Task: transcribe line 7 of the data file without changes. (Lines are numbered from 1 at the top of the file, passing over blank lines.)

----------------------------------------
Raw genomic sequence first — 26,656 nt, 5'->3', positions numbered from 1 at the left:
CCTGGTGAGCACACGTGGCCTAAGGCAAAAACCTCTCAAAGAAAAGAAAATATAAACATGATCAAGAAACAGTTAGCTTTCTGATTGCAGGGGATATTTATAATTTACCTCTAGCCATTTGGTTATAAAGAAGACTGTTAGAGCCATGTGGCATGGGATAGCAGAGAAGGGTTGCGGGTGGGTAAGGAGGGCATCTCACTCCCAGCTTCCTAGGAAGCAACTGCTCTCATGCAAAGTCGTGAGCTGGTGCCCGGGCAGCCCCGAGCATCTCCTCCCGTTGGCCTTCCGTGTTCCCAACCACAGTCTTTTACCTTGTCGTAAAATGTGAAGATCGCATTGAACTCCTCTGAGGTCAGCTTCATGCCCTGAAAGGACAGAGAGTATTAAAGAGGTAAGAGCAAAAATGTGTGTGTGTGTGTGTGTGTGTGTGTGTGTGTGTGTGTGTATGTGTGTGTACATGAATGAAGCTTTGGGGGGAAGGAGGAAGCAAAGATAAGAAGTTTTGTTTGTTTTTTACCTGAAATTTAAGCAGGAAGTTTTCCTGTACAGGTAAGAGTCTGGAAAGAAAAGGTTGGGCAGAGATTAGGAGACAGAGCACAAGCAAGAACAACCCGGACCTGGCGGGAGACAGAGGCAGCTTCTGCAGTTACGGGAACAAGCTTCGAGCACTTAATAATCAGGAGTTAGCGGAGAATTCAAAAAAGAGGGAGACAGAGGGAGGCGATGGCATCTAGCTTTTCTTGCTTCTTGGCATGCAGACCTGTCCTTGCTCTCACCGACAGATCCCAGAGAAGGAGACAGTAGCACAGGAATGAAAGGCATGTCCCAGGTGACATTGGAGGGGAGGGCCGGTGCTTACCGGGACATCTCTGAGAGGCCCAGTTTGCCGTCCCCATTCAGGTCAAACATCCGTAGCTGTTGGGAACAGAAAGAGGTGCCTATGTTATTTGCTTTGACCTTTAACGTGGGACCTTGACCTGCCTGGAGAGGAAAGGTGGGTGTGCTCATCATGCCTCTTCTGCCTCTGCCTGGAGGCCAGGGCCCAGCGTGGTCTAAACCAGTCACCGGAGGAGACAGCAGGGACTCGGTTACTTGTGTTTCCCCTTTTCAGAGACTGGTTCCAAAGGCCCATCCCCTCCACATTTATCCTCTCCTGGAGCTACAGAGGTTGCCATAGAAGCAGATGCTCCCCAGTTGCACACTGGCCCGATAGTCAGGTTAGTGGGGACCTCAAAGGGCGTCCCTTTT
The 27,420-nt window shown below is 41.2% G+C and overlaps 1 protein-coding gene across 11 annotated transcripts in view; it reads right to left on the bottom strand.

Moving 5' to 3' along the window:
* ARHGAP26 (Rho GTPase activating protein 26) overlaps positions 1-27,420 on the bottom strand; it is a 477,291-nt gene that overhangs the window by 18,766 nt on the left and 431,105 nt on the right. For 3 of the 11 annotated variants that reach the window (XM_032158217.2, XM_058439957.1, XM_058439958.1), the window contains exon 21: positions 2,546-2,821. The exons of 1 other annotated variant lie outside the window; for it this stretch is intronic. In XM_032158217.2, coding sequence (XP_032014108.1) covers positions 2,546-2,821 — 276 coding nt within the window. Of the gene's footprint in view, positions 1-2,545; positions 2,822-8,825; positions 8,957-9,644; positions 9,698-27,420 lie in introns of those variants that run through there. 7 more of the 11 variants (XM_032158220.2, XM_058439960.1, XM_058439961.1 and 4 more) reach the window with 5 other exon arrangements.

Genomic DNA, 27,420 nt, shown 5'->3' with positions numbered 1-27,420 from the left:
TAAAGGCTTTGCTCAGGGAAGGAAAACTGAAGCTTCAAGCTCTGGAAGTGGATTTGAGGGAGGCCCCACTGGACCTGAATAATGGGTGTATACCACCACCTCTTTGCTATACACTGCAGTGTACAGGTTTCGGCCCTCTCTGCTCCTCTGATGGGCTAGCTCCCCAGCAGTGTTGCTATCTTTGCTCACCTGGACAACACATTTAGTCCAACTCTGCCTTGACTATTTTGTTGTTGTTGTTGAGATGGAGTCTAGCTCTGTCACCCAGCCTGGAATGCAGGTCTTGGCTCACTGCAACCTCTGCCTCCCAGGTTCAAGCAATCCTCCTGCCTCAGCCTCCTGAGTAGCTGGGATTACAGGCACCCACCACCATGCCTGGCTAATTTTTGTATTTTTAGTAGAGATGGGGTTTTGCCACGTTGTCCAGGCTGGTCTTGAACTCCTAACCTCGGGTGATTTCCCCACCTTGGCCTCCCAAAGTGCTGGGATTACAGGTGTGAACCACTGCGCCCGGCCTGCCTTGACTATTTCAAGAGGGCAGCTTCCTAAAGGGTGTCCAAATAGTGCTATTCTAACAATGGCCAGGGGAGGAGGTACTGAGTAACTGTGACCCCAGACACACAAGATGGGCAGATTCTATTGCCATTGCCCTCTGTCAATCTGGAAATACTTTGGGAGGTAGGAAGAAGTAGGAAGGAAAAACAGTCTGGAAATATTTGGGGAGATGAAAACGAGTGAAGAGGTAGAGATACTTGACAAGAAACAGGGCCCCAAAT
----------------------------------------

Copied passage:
TAAAGGCTTTGCTCAGGGAAGGAAAACTGAAGCTTCAAGCTCTGGAAGTGGATTTGAGGGAGGCCCCACTGGACCTGAATAATGGGTGTATACCACCACCTCTTTGCTATACACTGCAGTGTACAGGTTTCGGCCCTCTCTGCTCCTCTGATGGGCTAGCTCCCCAGCAGTGTTGCTATCTTTGCTCACCTGGACAACACATTTAGTCCAACTCTGCCTTGACTATTTTGTTGTTGTTGTTGAGATGGAGTCTAGCTCTGTCACCCAGCCTGGAATGCAGGTCTTGGCTCACTGCAACCTCTGCCTCCCAGGTTCAAGCAATCCTCCTGCCTCAGCCTCCTGAGTAGCTGGGATTACAGGCACCCACCACCATGCCTGGCTAATTTTTGTATTTTTAGTAGAGATGGGGTTTTGCCACGTTGTCCAGGCTGGTCTTGAACTCCTAACCTCGGGTGATTTCCCCACCTTGGCCTCCCAAAGTGCTGGGATTACAGGTGTGAACCACTGCGCCCGGCCTGCCTTGACTATTTCAAGAGGGCAGCTTCCTAAAGGGTGTCCAAATAGTGCTATTCTAACAATGGCCAGGGGAGGAGGTACTGAGTAACTGTGACCCCAGACACACAAGATGGGCAGATTCTATTGCCATTGCCCTCTGTCAATCTGGAAATACTTTGGGAGGTAGGAAGAAGTAGGAAGGAAAAACAGTCTGGAAATATTTGGGGAGATGAAAACGAGTGAAGAGGTAGAGATACTTGACAAGAAACAGGGCCCCAAAT